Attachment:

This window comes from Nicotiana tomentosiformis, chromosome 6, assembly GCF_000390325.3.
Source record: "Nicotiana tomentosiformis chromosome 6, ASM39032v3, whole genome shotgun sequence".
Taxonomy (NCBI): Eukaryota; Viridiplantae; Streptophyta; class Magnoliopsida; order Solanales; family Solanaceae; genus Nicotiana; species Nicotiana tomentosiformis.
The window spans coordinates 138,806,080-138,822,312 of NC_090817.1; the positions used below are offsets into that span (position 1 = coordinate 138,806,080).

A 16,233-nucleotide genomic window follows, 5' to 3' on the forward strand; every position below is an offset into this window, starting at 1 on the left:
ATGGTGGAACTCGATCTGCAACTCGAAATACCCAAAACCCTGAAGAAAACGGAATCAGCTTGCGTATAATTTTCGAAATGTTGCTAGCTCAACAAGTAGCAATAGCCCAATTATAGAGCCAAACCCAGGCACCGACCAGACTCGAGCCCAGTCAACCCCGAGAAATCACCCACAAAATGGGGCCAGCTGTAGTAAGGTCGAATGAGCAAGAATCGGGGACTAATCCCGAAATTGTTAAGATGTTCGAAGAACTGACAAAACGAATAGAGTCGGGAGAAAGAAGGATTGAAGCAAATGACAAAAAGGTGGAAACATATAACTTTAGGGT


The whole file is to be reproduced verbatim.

This window comes from Nicotiana tomentosiformis, chromosome 6, assembly GCF_000390325.3.
Source record: "Nicotiana tomentosiformis chromosome 6, ASM39032v3, whole genome shotgun sequence".
Taxonomy (NCBI): Eukaryota; Viridiplantae; Streptophyta; class Magnoliopsida; order Solanales; family Solanaceae; genus Nicotiana; species Nicotiana tomentosiformis.
The window spans coordinates 138,806,080-138,822,312 of NC_090817.1; the positions used below are offsets into that span (position 1 = coordinate 138,806,080).

A 16,233-nucleotide genomic window follows, 5' to 3' on the forward strand; every position below is an offset into this window, starting at 1 on the left:
ATGGTGGAACTCGATCTGCAACTCGAAATACCCAAAACCCTGAAGAAAACGGAATCAGCTTGCGTATAATTTTCGAAATGTTGCTAGCTCAACAAGTAGCAATAGCCCAATTATAGAGCCAAACCCAGGCACCGACCAGACTCGAGCCCAGTCAACCCCGAGAAATCACCCACAAAATGGGGCCAGCTGTAGTAAGGTCGAATGAGCAAGAATCGGGGACTAATCCCGAAATTGTTAAGATGTTCGAAGAACTGACAAAACGAATAGAGTCGGGAGAAAGAAGGATTGAAGCAAATGACAAAAAGGTGGAAACATATAACTTTAGGGT